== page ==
WWE Editor @jeffersonlake
WWE: Triple H's plans for UK - co-promoted events and route to the top for emerging talent
Company executive outlines plans for "pathway" for United Kingdom talent to reach the pinnacle of WWE.
Last Updated: 17/07/18 11:10am
For many years, WWE had a policy of never publicly mentioning other wrestling companies.
The theory, so it goes, was that as the market leader they did not need to give their competition the oxygen of publicity because they were number one, and everyone else was irrelevant.
The game, it would seem, has changed somewhat recently. The WWE website carried news last week of a gaming showdown between The New Day and Kenny Omega, who they openly announced was the IWGP champion in New Japan Pro Wrestling.
And Triple H was even less coy when discussing the British wrestling scene with reporters, not only confirming WWE could co-promote events with independent companies in this country, but also naming the groups with whom they may enter into a more visible working partnership.
He was speaking as part of the build-up to the finale of WWE's British tournament, which will take place at the Royal Albert Hall on Monday night, with the winner facing UK champion Pete Dunne at the same venue the following evening.
It is the latest showcase of the country's talent, in which Triple H has taken an especially keen interest in recent years, and could be the first step in a series of joint ventures with British companies as part of a plan to harness the best Britain has to offer.
"We're open to doing things with anybody," he said. "We have an alliance with PROGRESS and a situation with ICW in Scotland with Mark Dallas, two very well-run and well-respected promotions.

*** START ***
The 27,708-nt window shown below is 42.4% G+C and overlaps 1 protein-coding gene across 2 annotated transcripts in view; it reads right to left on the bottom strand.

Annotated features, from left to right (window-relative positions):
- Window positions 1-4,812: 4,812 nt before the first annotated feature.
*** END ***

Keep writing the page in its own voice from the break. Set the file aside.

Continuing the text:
"They are cultivating talent, not just exploiting it. They are teaching talent and trying to make talent better and that's what this is all about for me.
"Are there opportunities to cross-promote with other companies? Absolutely. It's a blank slate but I'm open to just about anything if the right situation presents itself."
Triple H's interest in British wrestling has several root causes. There is the simple fact, for example, that the talent pool is deep in the region following the 'BritWres' explosion of several years ago. The absence of a language barrier and WWE being an established presence in the UK market for more than three decades are also mitigating factors.
But the genesis of events like the one at Royal Albert Hall this week can be more specifically traced back to a mid-2010s conversation between Paul Levesque and Fergal Devitt, who at that time had no idea he would have the opportunity to become a WWE star known as Finn Balor.
That pipe dream needed to become the thing Paul Levesque - of course better known as Triple H - is gradually seeing put in place: a pathway.
"There is great talent all over the world but the UK had a wealth of it and the scene has really boiled up," he added.
"But when you go into a market like that you want to give the talent an opportunity to grow and a pathway.
"I had a conversation with Finn Balor years ago where he said getting to the WWE was just a pipe dream for him; I want to make that a possibility for everyone.
"If you're talented enough, it doesn't matter where you are in the world you are, you'll get the opportunity to work for the biggest company in the world."
For now, the current crop of hopeful British wrestlers will have to "make do" with the small matter of the Royal Albert Hall, a venue so unique and iconic that Triple H is happy to compare it to the WWE's ultimate unique and iconic home in New York City.
"It's a very exciting time for us and we're very excited about these events. Royal Albert Hall is such a historic venue - the look, the feel, just everything that has gone down there.
"I wrestled there in 1995 and it was the last wrestling show that was there. There's an aura in that place which is incredible. It's got an ambience to it.
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"You remember your first time walking out at Madison Square Garden and you remember your first time at Royal Albert Hall and that's why I was so anxious to put this event out there.
"Even though we can't go live from there the venue is so meaningful and the UK is chock-full of talent at the moment. We have the best of the best there."